By Iyema David
The Minister of State for Health, Dr Adeleke Mamora, has pleaded with the National Agency for Food, Drugs Administration and Control, (NAFDAC), to slash product listing cost for traditional medicines in view to improving access to Universal Health Coverages (UHC), in Nigeria.
Mamora made the plea during a visit mission by the World Health Organisation (WHO), to Nigeria to monitor the clinical trials on herbal medicines proposed for the treatment of COVID-19, on Monday in Abuja.
According to reports, NAFDAC has also taken steps to protect the health of consumers by drafting the ‘Guidelines for the Registration and Control of Herbal Medicinal Products and Related Substances in Nigeria.
Three broad classes are defined in the Guidelines, and preparations will be considered under four categories, each of which has its protocol. Extemporaneous preparations are only to be listed and not registered or advertised.
Post-listing evaluation/monitoring is, however, mandatory. Herbal medicinal products manufactured on a large scale, whether imported or locally manufactured, must be registered and their advertisement messages and scripts approved by NAFDAC prior to their marketing.
Homeopathic medicinal products must be registered and their advertisement messages approved prior to marketing. Post-registration evaluation/monitoring is also mandatory for both large-scale herbal medicinal products and homeopathic products.
He said that the tasked assigned to the National Institute for Pharmaceutical Research and Development (NIPR) and NAFDAC, was to scale up their activities towards the search for a local solution to the pandemic and other diseases.
The Minister said the reduction of the charges would encourage operators of Micro Small and Medium Enterprises (MSMEs), to list their products to make easy for the MSMEs during the listing process and encourage clinic trails as well.
He also disclosed that FMoH had inaugurated an expert committee as a protocol of evaluation of herbal medicinal products as a way of promoting research and a database of traditional medicine practitioners had been developed for ease of collaboration, research and promotion of traditional medicine in the country.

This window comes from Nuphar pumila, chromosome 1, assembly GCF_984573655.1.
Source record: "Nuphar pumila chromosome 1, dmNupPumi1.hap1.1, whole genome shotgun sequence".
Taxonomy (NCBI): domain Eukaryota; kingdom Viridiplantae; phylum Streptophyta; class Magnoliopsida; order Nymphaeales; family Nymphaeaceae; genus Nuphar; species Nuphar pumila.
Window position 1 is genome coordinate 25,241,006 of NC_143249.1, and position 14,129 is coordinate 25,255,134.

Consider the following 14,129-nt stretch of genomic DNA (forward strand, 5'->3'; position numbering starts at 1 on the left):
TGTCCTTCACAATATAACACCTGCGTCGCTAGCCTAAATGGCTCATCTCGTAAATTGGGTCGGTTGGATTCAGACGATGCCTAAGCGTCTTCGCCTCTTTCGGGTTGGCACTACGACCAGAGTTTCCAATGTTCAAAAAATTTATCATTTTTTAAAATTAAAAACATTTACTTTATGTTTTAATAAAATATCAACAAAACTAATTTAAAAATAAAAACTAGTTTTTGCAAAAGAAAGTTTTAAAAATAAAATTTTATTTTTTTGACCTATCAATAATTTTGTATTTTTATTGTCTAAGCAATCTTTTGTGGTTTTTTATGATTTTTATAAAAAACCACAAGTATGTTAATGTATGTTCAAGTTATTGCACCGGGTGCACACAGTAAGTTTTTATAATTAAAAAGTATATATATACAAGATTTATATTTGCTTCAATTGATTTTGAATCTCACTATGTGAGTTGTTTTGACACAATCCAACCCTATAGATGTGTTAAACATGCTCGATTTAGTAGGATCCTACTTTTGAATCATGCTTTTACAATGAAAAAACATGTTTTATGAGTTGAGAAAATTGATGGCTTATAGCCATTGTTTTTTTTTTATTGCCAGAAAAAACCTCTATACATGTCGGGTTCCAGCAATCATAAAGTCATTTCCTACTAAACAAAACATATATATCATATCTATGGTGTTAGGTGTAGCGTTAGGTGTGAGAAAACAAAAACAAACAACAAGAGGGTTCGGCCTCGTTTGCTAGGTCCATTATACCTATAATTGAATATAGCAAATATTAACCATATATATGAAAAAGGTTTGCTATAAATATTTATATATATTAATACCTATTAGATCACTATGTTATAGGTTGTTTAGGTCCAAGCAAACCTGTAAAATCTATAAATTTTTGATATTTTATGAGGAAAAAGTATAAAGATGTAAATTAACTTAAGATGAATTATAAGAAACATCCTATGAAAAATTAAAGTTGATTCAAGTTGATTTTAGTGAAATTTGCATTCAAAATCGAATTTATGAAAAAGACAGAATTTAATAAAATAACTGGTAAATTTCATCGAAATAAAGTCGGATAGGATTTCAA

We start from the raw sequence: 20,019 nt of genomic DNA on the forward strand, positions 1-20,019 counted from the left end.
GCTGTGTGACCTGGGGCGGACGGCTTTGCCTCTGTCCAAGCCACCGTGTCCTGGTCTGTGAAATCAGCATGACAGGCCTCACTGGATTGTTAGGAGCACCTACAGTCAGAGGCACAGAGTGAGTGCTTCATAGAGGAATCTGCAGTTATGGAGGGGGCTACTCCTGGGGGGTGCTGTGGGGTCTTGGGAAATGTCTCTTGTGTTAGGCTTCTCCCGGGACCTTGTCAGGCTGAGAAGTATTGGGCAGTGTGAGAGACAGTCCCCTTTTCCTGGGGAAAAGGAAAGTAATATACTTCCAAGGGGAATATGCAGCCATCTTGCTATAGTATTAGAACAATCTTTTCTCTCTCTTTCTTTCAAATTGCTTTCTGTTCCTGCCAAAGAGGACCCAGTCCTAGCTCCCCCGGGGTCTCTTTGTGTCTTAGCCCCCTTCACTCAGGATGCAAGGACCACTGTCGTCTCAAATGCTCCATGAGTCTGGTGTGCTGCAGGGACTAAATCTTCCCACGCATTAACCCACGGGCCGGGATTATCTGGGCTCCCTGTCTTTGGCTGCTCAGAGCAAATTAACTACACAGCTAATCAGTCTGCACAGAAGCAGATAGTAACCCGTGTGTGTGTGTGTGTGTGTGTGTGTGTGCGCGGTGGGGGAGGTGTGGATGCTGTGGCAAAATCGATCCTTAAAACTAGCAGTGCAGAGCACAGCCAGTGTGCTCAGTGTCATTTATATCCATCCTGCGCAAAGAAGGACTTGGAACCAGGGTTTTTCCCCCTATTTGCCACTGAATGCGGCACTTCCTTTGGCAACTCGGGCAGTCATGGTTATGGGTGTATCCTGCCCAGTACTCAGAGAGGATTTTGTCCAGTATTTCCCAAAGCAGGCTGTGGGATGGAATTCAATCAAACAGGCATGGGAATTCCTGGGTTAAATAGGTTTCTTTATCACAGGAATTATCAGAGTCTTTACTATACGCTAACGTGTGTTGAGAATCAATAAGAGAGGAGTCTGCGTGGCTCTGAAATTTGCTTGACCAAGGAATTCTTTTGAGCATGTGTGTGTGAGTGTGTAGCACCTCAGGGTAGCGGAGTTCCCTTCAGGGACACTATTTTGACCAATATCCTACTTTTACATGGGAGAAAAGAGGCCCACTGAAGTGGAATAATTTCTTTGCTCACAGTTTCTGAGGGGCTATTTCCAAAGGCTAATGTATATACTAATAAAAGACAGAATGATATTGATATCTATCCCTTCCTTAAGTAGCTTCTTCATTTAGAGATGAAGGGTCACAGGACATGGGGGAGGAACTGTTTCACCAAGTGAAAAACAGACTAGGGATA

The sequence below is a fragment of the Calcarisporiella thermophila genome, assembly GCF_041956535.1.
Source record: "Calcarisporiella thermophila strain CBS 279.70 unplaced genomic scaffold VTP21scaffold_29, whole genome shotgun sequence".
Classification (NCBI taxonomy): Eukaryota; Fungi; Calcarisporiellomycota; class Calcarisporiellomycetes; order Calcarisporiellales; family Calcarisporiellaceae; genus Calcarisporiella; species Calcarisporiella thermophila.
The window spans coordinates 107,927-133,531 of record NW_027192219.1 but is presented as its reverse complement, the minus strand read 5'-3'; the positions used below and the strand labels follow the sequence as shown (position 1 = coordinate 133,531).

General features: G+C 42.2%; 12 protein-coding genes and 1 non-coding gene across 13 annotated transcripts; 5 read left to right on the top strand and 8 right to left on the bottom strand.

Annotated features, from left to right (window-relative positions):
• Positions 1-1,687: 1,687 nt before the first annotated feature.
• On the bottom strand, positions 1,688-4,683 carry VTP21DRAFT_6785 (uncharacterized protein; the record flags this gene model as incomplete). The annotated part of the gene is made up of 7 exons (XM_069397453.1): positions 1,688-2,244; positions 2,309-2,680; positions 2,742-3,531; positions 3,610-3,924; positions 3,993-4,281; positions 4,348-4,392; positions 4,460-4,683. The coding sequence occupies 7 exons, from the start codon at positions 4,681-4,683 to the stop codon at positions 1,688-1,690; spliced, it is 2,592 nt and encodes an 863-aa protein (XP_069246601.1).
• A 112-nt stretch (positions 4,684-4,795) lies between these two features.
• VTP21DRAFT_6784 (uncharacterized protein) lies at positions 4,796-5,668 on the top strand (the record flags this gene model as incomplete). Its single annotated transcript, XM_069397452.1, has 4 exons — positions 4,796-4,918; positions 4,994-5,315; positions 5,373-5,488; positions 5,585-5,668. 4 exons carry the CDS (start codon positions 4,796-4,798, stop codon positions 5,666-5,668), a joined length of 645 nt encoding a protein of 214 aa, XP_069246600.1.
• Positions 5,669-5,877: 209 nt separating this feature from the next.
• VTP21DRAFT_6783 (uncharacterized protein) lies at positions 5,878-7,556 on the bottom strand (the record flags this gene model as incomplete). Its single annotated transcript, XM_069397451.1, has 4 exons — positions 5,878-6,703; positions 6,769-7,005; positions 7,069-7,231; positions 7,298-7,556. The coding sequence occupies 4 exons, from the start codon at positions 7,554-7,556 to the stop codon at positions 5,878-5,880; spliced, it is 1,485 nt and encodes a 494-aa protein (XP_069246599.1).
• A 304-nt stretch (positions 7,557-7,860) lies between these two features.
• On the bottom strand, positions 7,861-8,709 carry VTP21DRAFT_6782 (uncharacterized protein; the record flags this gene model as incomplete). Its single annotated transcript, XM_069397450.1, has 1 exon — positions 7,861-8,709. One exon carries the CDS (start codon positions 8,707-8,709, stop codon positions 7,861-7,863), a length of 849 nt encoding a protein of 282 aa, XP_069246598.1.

“The federal government is also working on a traditional medicine policy and a committee to set up a traditional medicine institute which was triggered by the COVID-19 pandemic,” he explained.
Mamora also called on the African region to come up with several approach for promoting collaboration with view to improving access to UHC in the region.
He noted that strengthening collaboration between practitioners of Conventional and Traditional Medicine was crucial for the integration of traditional medicine into regional health systems.
“For this purpose, the region should have a critical role to play for the scientific validation of the products and practices of traditional medicine,” he explained.
Earlier the team lead of WHO, Prof. Joseph Okeibunor, Regional Immunization Social Scientist with the World Health Organization Regional Office for Africa,
said that the mission where in Nigeria to monitor the clinical trials on herbal medicines proposed for the treatment of COVID-19.
Okeibunor reiterated WHO continuous support to the the Government of Nigeria in its goal of achieving self-sufficiency in the local production of traditional medicine.
Emphasising the importance of African Traditional Medicine in the development of the health sector, he said that Africa have a long history of traditional medicines and practitioners that play an important role in providing care to populations over centuries.